Pre- operative phase: Manual Muscle Testing- to determine what areas need to be emphasized after the surgery. For UE- shoulder, elbow and wrist For LE- hip, knee and ankle Passive ROM- both UE and LE for post- operative comparison Sensory examination for post- operative comparison

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Girth measurements (bilaterally)- to determine edema post surgically Measurement of limb length discrepancy and shoe- lift Joint stability assessment- especially at the knee Valgus and varus stress test Lachman test, anterior and posterior drawer tests

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Identification of bony deformities- to monitor the changes post- operatively Evaluation of posture and gait: Identify possible deviations for post- operative rehabilitation Assessment of Functional Mobility- for reference of areas to concentrate or improve in the post- operative phase

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Crutch fitting and training- for better carryover Post- operative positioning and splinting instructions Stretching and strengthening exercises of the extremities to prepare for surgery and better carryover Home Program instructions- isometric, passive and active exercises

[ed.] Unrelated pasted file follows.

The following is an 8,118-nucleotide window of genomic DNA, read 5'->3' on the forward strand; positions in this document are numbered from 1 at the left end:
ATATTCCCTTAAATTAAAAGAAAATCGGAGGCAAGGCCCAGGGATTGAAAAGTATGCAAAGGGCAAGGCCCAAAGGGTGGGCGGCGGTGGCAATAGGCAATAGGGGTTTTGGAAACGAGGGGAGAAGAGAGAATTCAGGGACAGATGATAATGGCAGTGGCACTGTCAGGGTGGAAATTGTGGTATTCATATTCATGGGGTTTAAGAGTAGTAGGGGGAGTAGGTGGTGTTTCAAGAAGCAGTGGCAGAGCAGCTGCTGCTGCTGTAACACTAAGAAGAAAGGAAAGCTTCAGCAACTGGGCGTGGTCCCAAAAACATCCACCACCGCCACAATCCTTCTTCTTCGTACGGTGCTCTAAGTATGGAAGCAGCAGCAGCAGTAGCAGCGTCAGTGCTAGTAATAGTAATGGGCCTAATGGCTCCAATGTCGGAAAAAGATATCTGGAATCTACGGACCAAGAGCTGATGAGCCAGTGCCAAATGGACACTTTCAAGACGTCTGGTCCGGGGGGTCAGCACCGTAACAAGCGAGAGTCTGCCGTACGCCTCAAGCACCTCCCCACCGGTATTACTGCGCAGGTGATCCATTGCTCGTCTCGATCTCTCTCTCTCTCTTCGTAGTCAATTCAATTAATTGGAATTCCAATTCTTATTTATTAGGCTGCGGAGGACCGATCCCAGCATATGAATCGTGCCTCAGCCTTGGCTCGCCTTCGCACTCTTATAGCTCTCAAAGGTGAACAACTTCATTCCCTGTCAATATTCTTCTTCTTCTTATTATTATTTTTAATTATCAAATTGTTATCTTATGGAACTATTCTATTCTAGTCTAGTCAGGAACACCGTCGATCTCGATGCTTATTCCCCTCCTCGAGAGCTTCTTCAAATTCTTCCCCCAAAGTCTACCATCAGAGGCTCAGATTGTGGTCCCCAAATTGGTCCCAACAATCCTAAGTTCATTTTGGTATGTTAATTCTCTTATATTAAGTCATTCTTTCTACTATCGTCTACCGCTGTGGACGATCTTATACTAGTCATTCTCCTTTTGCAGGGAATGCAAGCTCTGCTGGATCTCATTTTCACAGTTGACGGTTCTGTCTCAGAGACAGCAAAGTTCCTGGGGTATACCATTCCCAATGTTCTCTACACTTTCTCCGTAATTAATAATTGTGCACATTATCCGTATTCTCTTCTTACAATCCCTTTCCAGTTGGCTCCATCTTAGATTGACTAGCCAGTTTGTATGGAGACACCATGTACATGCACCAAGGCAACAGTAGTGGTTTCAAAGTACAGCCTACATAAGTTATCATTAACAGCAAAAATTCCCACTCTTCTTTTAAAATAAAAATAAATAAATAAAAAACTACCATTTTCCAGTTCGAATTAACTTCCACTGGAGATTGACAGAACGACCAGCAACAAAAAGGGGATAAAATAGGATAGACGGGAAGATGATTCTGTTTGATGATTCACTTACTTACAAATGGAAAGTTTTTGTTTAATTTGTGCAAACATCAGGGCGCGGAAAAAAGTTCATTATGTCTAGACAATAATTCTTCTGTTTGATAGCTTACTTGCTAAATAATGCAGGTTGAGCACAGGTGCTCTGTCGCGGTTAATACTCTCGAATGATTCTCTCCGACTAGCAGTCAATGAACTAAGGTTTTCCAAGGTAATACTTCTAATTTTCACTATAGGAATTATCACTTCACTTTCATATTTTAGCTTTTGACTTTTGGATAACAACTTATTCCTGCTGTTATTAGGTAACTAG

Post- operative phase::

Post- operative phase: Phase 1: Immediate post- operative phase First 1- 3 days Correct positioning of the limb- splinting if required for edema control Isometric and active- assisted exercises Walking using a walker or crutch (wt. bearing till tolerance/ full wt. bearing) In case of pain- modalities in conjunction with medications Bed mobility and transfers taught

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Phase II: Distraction Phase (4 th day onwards) Focus on maintaining the ROM in the joints to avoid joint stiffness and muscle contractures Pain management if pain present Strengthening exercises for the limbs Stationary bicycle Monitoring of edema and splinting Monitoring of shoe- lift height Gradual walking on a treadmill Balance exercises- weight shifting and propioception PT 5 days a week

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Phase III: The Consolidation phase Maintaining the ROM- active- assisted to active Continuation of strengthening exercises Balance exercises Maximize independent walking Home exercises as taught pre- operatively PT 3 days a week

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Phase IV: Post Removal Phase Limb is usually put in a cast to avoid fractures Exercises like SLR and Quadriceps isometrics to maintain the tone of the muscles Postural and gait training ROM and strengthening exercises continued Training in functional activities


Conclusion: Steady gain of strength and function for up to 2 years after lengthening Rule of thumb- 10 degrees to return in a month per joint High impact activities like running, jumping and plyometric activities- only ten weeks after fixator removal


References: Hassler CC, Krieg AH. Current concepts of leg lengthening. J Child Orthop . 2012; 6:89–104. Simard S, Marchant M, Mencio G. The Ilizarov Procedure: Limb Lengthening and Its Implications. Phys Ther . 1992; 72: 25-34. Physical Therapy. Paley Advanced Limb Lengthening Institute Website. . Accessed July 8, 2013.